Anyone who has followed audio hosting and streaming platform SoundCloud over the past year or so knows that they have had major financial issues. There have been layoffs and office closures, amid rumors that they might not survive 2017. The company offers free or nearly-free hosting of audio files for musicians and, to a lesser extent podcasts. The popular differentiator for the company is their player, which many people seem to like. As it turns out, though, offering a very expensive and popular service like media hosting for little to no money is not a sustainable business plan.
Someone I worked with several years ago used to say, "You can sell dollar bills for 90 cents and you will have a lot of customers, but eventually the dollar bills run out." That expression was used at the time to describe the business model, or lack thereof, of MetroPCS. For them, when the dollars bills ran out, the company sold itself to T-Mobile. Unfortunately for SoundCloud, there has not been any interest in helping them out.
This week, co-founder Alex Ljun announced internal that 40% of the staff were being laid off, and newly hired employees' contract offers were being revoked without notice, despite clauses requiring 4 weeks notice. According to information from inside the company, during a conference call with the remaining employees, the co-founders announced that, even with the layoffs, there was only enough money to survive another 80 days.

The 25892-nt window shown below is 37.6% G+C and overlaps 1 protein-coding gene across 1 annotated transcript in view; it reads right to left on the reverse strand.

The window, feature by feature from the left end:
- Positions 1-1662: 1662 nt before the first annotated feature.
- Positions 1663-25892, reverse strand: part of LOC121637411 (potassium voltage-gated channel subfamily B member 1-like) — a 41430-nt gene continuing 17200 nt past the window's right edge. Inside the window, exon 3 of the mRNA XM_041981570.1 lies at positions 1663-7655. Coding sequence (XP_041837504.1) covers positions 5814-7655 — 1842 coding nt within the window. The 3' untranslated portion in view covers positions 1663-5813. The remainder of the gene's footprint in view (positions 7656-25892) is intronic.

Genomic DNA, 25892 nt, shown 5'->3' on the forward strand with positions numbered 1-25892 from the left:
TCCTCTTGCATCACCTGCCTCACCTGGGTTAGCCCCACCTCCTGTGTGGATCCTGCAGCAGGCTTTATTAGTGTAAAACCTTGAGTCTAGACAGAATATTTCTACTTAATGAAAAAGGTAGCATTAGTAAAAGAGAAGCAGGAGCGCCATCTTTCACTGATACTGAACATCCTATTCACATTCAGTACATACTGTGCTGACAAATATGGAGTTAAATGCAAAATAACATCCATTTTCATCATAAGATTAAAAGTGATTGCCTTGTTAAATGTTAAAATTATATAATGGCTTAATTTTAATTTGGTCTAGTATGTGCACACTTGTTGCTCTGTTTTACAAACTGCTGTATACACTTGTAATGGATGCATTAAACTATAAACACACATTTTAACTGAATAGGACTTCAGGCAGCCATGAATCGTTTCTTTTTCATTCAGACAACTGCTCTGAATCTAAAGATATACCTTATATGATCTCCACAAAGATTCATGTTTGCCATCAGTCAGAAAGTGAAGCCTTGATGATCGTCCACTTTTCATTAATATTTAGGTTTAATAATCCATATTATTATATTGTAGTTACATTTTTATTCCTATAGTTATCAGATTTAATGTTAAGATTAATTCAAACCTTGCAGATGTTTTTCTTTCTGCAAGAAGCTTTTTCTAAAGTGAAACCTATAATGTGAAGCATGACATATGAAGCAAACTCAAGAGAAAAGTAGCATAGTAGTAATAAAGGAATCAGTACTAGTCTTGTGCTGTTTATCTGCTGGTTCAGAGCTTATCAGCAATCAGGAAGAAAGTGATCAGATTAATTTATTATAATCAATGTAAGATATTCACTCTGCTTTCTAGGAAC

This news created turmoil within the company, including employees jumping from the sinking ship. One customer, however, took action. Chance the Rapper, who shouted out SoundCloud in his Grammy acceptance speech in February, tweeted that he was working on it. Unfortunately, there is no information on what exactly this means, but it is unlikely that he would be investing in the company, or buying it outright. After confirming a conversation with SoundCloud, he tweeted SoundCloud is here to stay, with the company posting a similar message on their blog.
The problem here is that, even if they had a MASSIVE influx of cash, there is no way that their "business model" will be able to keep the lights on. The company is going to have to completely change the way they do business, starting with removing their free hosting, and increasing their existing plans significantly. Once that happens, smaller podcasters, who have tried to use the service to keep costs low, are going to switch to companies like Blubrry, or close entirely, rather than stay with SoundCloud - something that has already started. Musicians are going to leave, and the relevance of SoundCloud is going to drop, meaning that new musicians will likely switch to another platform, like Groove or Spotify.
At this point, there is no real way for SoundCloud to save themselves. The company leadership dug a hole that is too deep from which to escape. If you're using the service now, you should definitely look for alternatives before it is too late.